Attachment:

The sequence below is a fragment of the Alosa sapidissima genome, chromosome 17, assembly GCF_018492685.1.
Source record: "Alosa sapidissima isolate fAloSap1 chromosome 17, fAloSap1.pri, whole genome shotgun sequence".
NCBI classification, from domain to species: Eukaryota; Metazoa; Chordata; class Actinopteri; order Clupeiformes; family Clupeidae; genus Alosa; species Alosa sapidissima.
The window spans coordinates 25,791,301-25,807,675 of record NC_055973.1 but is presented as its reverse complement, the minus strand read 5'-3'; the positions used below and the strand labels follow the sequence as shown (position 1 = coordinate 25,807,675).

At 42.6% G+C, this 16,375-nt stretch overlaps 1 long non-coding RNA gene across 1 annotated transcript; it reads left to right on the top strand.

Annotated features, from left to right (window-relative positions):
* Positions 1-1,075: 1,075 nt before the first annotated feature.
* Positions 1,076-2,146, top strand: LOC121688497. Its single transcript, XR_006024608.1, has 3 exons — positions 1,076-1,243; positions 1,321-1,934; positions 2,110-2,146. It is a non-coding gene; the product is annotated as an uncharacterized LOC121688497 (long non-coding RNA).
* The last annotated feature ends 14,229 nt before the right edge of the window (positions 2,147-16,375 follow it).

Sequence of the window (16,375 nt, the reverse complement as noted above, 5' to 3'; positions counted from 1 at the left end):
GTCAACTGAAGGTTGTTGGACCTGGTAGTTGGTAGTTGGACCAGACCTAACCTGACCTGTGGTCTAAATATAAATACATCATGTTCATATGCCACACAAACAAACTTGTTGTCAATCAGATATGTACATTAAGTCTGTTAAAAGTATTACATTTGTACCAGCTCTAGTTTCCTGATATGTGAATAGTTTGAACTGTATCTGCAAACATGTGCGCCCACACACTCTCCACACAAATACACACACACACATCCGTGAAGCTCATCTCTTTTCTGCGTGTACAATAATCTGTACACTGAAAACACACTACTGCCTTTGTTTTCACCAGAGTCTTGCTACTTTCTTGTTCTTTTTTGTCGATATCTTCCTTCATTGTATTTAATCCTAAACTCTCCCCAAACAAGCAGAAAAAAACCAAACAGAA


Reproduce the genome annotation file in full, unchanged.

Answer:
The sequence below is a fragment of the Alosa sapidissima genome, chromosome 17, assembly GCF_018492685.1.
Source record: "Alosa sapidissima isolate fAloSap1 chromosome 17, fAloSap1.pri, whole genome shotgun sequence".
NCBI classification, from domain to species: Eukaryota; Metazoa; Chordata; class Actinopteri; order Clupeiformes; family Clupeidae; genus Alosa; species Alosa sapidissima.
The window spans coordinates 25,791,301-25,807,675 of record NC_055973.1 but is presented as its reverse complement, the minus strand read 5'-3'; the positions used below and the strand labels follow the sequence as shown (position 1 = coordinate 25,807,675).

At 42.6% G+C, this 16,375-nt stretch overlaps 1 long non-coding RNA gene across 1 annotated transcript; it reads left to right on the top strand.

Annotated features, from left to right (window-relative positions):
* Positions 1-1,075: 1,075 nt before the first annotated feature.
* Positions 1,076-2,146, top strand: LOC121688497. Its single transcript, XR_006024608.1, has 3 exons — positions 1,076-1,243; positions 1,321-1,934; positions 2,110-2,146. It is a non-coding gene; the product is annotated as an uncharacterized LOC121688497 (long non-coding RNA).
* The last annotated feature ends 14,229 nt before the right edge of the window (positions 2,147-16,375 follow it).

Sequence of the window (16,375 nt, the reverse complement as noted above, 5' to 3'; positions counted from 1 at the left end):
GTCAACTGAAGGTTGTTGGACCTGGTAGTTGGTAGTTGGACCAGACCTAACCTGACCTGTGGTCTAAATATAAATACATCATGTTCATATGCCACACAAACAAACTTGTTGTCAATCAGATATGTACATTAAGTCTGTTAAAAGTATTACATTTGTACCAGCTCTAGTTTCCTGATATGTGAATAGTTTGAACTGTATCTGCAAACATGTGCGCCCACACACTCTCCACACAAATACACACACACACATCCGTGAAGCTCATCTCTTTTCTGCGTGTACAATAATCTGTACACTGAAAACACACTACTGCCTTTGTTTTCACCAGAGTCTTGCTACTTTCTTGTTCTTTTTTGTCGATATCTTCCTTCATTGTATTTAATCCTAAACTCTCCCCAAACAAGCAGAAAAAAACCAAACAGAA